Rethinking the wrong of rape1

Philosophical Issues 31 (1):104-127 (2021)
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In their well-known paper, John Gardner and Stephen Shute (2000) propose a pure case of rape, in which a woman is raped while unconscious and the rape, for a variety of stipulated reasons, never comes to light. This makes the pure case a harmless case of rape, or so they argue. In this paper I show that their argument hinges on an outdated conception of trauma, one which conflates evaluative responses that arise in the aftermath of rape with the non-deliberative somatic responses of a central nervous system to a threatening event. In the first part of this paper, I elaborate this objection by drawing on the neurobiological model of trauma. This gives me an opportunity to illustrate the different ways that rape harms its victims, including the central way, what I call ‘threat-circuitry harm.’ This discussion of trauma invites us to rethink the wrong of rape, and sets the groundwork for my argument, in the second part of the paper, that the wrong of rape consists in its central harm.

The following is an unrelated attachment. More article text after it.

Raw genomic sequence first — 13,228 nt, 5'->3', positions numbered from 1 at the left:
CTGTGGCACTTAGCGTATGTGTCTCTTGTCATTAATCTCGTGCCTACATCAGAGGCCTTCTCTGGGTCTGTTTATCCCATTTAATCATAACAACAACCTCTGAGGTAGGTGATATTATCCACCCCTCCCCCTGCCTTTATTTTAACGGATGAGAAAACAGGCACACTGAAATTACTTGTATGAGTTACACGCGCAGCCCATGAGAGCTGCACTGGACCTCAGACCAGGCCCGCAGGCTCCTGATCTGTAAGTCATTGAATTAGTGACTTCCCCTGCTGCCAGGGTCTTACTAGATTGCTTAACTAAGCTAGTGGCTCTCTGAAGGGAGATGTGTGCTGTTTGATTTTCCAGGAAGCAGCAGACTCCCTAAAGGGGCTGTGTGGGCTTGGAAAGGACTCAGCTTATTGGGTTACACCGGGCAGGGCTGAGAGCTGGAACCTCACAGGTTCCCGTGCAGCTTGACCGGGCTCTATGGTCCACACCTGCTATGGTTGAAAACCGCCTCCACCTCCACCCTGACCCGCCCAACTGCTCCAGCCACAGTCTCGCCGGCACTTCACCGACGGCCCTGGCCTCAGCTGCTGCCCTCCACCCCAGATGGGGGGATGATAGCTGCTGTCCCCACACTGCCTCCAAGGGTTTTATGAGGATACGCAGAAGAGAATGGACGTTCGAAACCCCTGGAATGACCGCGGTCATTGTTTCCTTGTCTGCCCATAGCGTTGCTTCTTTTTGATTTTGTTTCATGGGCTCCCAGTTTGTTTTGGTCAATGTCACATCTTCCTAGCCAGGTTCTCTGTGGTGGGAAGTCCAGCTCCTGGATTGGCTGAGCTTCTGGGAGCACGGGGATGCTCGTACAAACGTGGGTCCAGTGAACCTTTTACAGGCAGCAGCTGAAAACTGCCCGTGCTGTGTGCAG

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Archival date: 2021-10-05
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